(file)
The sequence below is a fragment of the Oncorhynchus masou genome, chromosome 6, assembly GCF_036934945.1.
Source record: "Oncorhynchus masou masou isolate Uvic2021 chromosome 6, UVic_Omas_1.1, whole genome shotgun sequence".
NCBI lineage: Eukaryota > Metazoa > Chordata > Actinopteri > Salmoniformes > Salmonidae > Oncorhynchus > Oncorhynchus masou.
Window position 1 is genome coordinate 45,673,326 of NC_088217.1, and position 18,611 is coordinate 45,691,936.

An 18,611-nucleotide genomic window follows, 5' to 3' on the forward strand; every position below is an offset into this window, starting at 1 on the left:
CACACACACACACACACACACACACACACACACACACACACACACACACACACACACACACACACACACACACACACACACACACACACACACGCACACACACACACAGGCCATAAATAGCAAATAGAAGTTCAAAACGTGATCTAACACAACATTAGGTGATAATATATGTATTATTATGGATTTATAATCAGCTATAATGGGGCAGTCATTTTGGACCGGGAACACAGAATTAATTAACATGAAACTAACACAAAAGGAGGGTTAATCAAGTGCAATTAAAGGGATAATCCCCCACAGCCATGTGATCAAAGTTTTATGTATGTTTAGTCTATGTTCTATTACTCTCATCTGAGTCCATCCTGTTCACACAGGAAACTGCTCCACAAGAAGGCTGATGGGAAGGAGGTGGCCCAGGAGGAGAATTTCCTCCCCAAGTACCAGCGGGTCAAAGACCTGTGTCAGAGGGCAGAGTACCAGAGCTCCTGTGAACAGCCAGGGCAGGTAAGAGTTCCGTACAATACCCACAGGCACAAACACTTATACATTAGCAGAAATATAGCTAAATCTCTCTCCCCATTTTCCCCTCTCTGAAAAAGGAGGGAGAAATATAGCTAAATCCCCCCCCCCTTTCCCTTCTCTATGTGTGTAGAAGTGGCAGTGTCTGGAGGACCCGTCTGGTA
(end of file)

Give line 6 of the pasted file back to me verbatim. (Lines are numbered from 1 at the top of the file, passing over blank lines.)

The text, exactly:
CACACACACACACACACACACACACACACACACACACACACACACACACACACACACACACACACACACACACACACACACACACACACACACGCACACACACACACAGGCCATAAATAGCAAATAGAAGTTCAAAACGTGATCTAACACAACATTAGGTGATAATATATGTATTATTATGGATTTATAATCAGCTATAATGGGGCAGTCATTTTGGACCGGGAACACAGAATTAATTAACATGAAACTAACACAAAAGGAGGGTTAATCAAGTGCAATTAAAGGGATAATCCCCCACAGCCATGTGATCAAAGTTTTATGTATGTTTAGTCTATGTTCTATTACTCTCATCTGAGTCCATCCTGTTCACACAGGAAACTGCTCCACAAGAAGGCTGATGGGAAGGAGGTGGCCCAGGAGGAGAATTTCCTCCCCAAGTACCAGCGGGTCAAAGACCTGTGTCAGAGGGCAGAGTACCAGAGCTCCTGTGAACAGCCAGGGCAGGTAAGAGTTCCGTACAATACCCACAGGCACAAACACTTATACATTAGCAGAAATATAGCTAAATCTCTCTCCCCATTTTCCCCTCTCTGAAAAAGGAGGGAGAAATATAGCTAAATCCCCCCCCCCTTTCCCTTCTCTATGTGTGTAGAAGTGGCAGTGTCTGGAGGACCCGTCTGGTA